Visual Studio Code – Connect to Windows Subsystem for Linux for Python Development

I truly enjoy the journey of learning python and being able to play with the API accessibility of some of the systems I’ve built and designed. Along the way, I became accustomed to many examples running from within Linux, as my development environment. For that reason I had been using, Windows subsystem for Linux, WSL, to run linux environment side by side with Windows 10. Although my laptop is indeed a MacBook Pro, my virtual desktop (VMware Horizon Desktop) is windows 10. Having WSL became quite the convenience. I also became accustomed to using visual studio code due to its extensibility. So finding that I could use VS code to work and interact directly with my WSL instance was fantastic. Here are some quick steps to get WSL running in Windows 10 and to connect it to VS code. As a note I already assumed that you have Visual Studio code installed on your Windows machine. If not it’s an easy install and you can click the following link to get that now. VISUAL STUDIO CODE

Open Control panel, and on the left-hand side select “turn Windows features on and off”. From there scroll down and select “Windows subsystem for Linux” next hit “ok”
After hitting ok, your Windows device will then need to restart.
After your Windows machine has restarted open the Microsoft store.
From there go ahead and search for “WSL” to search for Windows subsystem for Linux. In this case I’m selecting Ubuntu 20.04
Go ahead and hit install. Depending on your machine and Internet connection the time this step will take may vary.
Next hit launch to enter the Windows subsystem. It will then bring up a commandline prompt
You will be asked to enter a username and password to secure WSL
Now that you are at the standard prompt my next step would be to update and upgrade any packages that have already been installed on the system
Once that completes go ahead and double check the version of Python that is preinstalled is up-to-date by typing “python3 -V” in this case for me I had Python version 3.8.2
My next step will be to install Python package manager PIP as well as venv for virtual environments “sudo apt install python3-pip python3-venv”
Here I am simply double checking my working directory
My next step would be to create a folder to store all of my Python environments neatly by doing a “sudo mkdir NAMEOFFOLDER” after creating your new folder go ahead and change ownership to yourself recursively with the following space “sudo chown -R plasebikan /home/plasebikan/virt-envs” replacing my username with your own as well as changing the path to the folder you had created in the previous step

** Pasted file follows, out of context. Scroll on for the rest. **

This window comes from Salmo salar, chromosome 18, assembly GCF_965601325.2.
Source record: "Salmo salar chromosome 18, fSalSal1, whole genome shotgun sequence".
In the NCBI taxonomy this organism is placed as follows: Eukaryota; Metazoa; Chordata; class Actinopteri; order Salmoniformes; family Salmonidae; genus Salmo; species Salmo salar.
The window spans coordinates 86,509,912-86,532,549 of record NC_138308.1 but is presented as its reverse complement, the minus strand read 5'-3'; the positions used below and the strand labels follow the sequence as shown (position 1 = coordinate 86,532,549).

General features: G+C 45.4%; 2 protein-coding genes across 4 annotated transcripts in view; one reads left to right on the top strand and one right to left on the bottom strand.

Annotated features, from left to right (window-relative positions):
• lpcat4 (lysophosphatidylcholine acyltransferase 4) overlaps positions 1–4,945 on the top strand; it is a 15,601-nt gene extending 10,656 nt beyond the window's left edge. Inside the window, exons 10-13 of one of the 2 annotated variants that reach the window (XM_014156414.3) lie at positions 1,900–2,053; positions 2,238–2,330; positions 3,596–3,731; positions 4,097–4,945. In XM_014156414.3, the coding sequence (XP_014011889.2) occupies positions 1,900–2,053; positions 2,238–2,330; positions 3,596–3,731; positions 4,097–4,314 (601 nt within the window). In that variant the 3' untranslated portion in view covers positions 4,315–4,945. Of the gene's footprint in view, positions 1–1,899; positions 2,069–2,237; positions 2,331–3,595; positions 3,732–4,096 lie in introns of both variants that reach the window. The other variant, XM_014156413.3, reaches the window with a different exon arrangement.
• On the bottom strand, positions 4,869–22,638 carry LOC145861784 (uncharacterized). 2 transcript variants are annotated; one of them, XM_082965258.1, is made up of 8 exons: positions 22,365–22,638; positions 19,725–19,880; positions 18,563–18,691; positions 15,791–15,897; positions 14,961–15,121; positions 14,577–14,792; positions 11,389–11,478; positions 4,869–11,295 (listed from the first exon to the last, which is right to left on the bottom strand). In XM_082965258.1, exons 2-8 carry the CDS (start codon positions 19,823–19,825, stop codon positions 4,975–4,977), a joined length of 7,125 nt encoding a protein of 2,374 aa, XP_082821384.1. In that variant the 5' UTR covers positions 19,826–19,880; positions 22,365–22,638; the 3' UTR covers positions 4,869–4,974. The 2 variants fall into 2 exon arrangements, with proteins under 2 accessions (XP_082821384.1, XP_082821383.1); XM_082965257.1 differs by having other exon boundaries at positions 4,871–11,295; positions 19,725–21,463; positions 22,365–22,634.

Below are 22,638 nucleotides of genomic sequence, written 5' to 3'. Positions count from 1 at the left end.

Next go ahead and change directories to the folder you just created. What I did next as an example was to create two Python environments. You can create a new Python environment with python3 -m venv NAME-OF-ENV as shown in the example above, where I create sample environment one and sample environment to
While you’re in this folder one thing of note is that you can open Visual Studio code from WSL. For this walk-through I would do so. When you type “code .” The space followed by the period is intentional. It will open Visual Studio code with that folder that you are currently in, in this case it is my Python environment folder. When you do this Visual Studio will install extension binaries into your WSL instance.
As you can see Visual Studio code has opened your folder in the left-hand pane explorer. We can also see our two virtual environments.
For this example I will right-click your top level folder or anywhere in that space and Select new file. In the picture above I create A new Python file named mytest.py. You may see Visual Studio code pop up with a window asking you if you want to install the recommended Python extension, into your WSL instance, I would do so at this time.
If you take a look at your bottom left-hand corner from within Visual Studio code you will see that is connected to WSL as well as which version of the interpreter for Python is being used. In this case you can see we have sample environment one active. If you want to select another environment simply click on the current interpreter in use to get a drop-down of your available interpreters on system. In this case since we have two virtual environments available to us you can select sample environment to in this case. From there all you have to do is open a new terminal window to make use of that new environment. (Open new teminal window with
When you go to extensions in the left-hand pane this is where you will see the extension that was installed into your WSL instance, it will be titled remote – WSL or something close to that if the name does end up changing.

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